When Al Dueck was first interviewed for a faculty position in Fuller’s School of Psychology, he brought his own handmade pottery to the Geneva Room for his theological examination. “It was one of my best bowls,” he remembers. “I placed it in front of me on the table and never made mention of it.” The faculty asked him about atonement theory, his Mennonite background, and more, and when the questioning was done, he picked up the bowl and started to walk out. “But Al—what about the pot?” a professor called out from the back of the room. He responded, “That’s how I integrate theology and psychology.”
Al grins as he recounts the story in his corner office some 20 years later, books and more of his own pottery lining the walls, the windows cracking as they cool from the direct sunlight. In one framed picture near his desk, his grandson’s hands rest on Al’s while he shapes clay on a potter’s wheel. “Art has everything to do with how you bring together spirituality and psychology,” he says. “It’s integration with an artistic sensibility.” After teaching for decades at the seminary, he’s demonstrated to Fuller over and over what that sensibility might look like.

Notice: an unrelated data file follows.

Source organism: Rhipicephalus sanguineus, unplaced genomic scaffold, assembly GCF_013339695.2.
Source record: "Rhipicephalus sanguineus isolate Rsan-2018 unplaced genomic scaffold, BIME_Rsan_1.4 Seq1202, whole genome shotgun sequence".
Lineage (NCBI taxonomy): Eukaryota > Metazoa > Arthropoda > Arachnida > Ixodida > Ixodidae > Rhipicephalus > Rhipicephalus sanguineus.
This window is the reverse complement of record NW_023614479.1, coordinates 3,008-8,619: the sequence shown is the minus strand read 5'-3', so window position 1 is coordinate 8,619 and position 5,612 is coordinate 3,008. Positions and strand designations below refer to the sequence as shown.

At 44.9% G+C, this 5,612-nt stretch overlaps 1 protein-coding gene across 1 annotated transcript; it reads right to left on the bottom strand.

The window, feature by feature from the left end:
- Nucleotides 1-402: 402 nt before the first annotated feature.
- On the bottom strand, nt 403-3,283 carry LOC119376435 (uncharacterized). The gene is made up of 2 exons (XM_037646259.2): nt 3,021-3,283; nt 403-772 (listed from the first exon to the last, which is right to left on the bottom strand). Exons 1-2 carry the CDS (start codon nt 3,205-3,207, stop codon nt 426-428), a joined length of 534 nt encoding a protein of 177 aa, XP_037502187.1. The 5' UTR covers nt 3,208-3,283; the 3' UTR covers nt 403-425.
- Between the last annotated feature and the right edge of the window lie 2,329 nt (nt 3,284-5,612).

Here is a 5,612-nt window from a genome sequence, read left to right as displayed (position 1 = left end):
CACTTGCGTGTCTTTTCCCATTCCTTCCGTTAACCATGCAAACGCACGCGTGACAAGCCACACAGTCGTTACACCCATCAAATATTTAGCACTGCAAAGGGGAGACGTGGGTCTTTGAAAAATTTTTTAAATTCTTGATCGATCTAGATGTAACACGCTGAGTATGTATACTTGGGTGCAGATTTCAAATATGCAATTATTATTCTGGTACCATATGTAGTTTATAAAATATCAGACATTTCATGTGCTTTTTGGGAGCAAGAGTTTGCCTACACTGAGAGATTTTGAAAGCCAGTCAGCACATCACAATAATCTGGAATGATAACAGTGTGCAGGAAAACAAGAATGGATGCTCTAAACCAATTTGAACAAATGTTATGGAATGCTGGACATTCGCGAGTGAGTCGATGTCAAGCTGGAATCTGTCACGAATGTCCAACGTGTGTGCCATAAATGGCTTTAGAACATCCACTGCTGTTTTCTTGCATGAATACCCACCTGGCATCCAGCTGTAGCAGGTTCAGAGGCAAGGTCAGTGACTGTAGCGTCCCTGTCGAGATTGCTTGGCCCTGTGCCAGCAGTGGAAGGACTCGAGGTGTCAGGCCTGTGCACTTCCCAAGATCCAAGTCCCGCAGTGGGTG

When Al was installed in 1999 as the first Evelyn and Frank Freed Professor of the Integration of Psychology and Theology, he applied an artistic sensibility to his installation. Rather than only offering a lecture, he hosted an evening of music and poetry the night before in the Pasadena Mennonite Church. An accomplished cellist and pianist performed, the Mennonite poet Jean Janzen read from her work, and donor Evelyn Freed and ethics professor Glen Stassen both presented reflections on integration. “That was very exciting; all of these people were trying to do integration from their convictions in their own contexts,” Al remembers. At the installation service the next day, he lectured on the language of psychology and theology, framed by the tower of Babel, Pentecost, and “The Language of Fire,” a poem by Janzen commissioned for the day: “Now let our tongues, like leaves, fall from their careful hold, / our fists release, trusting the tree which bore us; / Christ in our roots and crown, Spirit-wind loosening. . . .”